DT: Well, so far we have worked with a pretty interesting cross section of artists from around the region. In Zanzibar we recorded a young genius playing the Qanun – a harp like instrument popular in Taraab and coastal / arabic sounds. Elsewhere we recorded a Embaire xylophone – a huge beast of an instrument that takes 7 people to play, and is native to certain areas in Uganda. We have also worked with Makadem – a Kenyan performer who somehow traverses the line between benga and afrobeat, while Abakasimba are a 14 piece percussion outfit that use traditional instruments to create hypnotic, extended jams that somehow work incredibly well with subtle, crafty house productions. That’s not to mention recording with some of east Africa’s hottest up-and-comers such as Sarabi, as well as legends like Wumni – who appeared on a number of landmark electronic cuts by the likes of MAW and Osunlade. What’s more, we collaborated with a project that saw young Ugandans build primitive synths out of old scrap radios!

How do you go about recording such unique instruments and large groups of artists and what equipment do you use?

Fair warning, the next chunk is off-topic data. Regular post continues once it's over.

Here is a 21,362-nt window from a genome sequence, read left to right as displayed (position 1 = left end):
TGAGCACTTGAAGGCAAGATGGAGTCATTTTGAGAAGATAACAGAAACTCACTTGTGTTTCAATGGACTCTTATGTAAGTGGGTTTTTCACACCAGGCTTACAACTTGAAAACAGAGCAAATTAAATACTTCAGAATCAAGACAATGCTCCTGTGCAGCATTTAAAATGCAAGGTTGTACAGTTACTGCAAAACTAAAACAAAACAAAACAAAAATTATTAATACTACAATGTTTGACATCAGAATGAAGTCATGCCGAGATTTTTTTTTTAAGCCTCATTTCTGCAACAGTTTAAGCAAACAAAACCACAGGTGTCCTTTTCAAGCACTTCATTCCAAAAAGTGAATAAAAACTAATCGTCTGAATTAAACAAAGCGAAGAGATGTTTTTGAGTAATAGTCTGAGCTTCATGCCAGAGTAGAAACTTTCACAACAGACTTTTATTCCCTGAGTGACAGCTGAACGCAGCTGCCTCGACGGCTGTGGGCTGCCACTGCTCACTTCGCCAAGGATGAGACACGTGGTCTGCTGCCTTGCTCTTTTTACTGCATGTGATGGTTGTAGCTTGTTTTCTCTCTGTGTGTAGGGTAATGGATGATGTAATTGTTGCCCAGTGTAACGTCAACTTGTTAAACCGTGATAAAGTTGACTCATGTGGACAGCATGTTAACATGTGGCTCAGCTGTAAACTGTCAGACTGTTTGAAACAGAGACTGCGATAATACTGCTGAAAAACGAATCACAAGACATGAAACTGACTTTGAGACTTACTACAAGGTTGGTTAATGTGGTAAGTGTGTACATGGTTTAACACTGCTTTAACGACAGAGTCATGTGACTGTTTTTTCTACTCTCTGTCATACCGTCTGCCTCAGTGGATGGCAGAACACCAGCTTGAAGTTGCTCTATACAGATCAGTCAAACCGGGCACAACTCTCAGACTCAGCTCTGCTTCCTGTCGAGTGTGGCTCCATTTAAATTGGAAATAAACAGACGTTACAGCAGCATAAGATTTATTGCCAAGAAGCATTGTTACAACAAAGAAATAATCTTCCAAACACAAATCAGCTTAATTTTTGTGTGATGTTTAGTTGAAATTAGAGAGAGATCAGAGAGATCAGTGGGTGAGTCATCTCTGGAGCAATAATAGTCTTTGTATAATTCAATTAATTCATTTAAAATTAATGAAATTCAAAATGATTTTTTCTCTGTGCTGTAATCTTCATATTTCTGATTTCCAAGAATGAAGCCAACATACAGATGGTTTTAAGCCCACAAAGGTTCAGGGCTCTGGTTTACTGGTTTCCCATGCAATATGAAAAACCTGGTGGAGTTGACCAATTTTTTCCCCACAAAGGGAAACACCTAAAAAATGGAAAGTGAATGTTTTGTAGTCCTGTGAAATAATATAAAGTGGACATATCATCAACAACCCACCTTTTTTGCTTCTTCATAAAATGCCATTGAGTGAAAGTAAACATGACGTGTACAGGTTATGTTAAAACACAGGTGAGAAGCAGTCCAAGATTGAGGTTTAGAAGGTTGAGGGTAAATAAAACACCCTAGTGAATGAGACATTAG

DT: Good question, and one Sam Jones our resident genius audio engineer / producer would be best placed to answer – but he’d probably get really technical and bore your readers with mic placement techniques. Essentially we tend to work with a mobile studio set up that Sam either brings in from the UK or we source locally via organisations like Ketebul Music in Nairobi. The idea is that we can take the studio anywhere, and set up in unlikely locations – such as festivals. One of our studios was a banda (wooden hut) on a campsite overlooking Rift Valley. This concept serves two main purposes – we show our participants and trainee sound engineers that you can get incredible sound wherever you are and you don’t need to be in a high end studio – and it means the musicians we record are in a less formal, more relaxed environment, which is where the best performances and willingness to experiment comes out.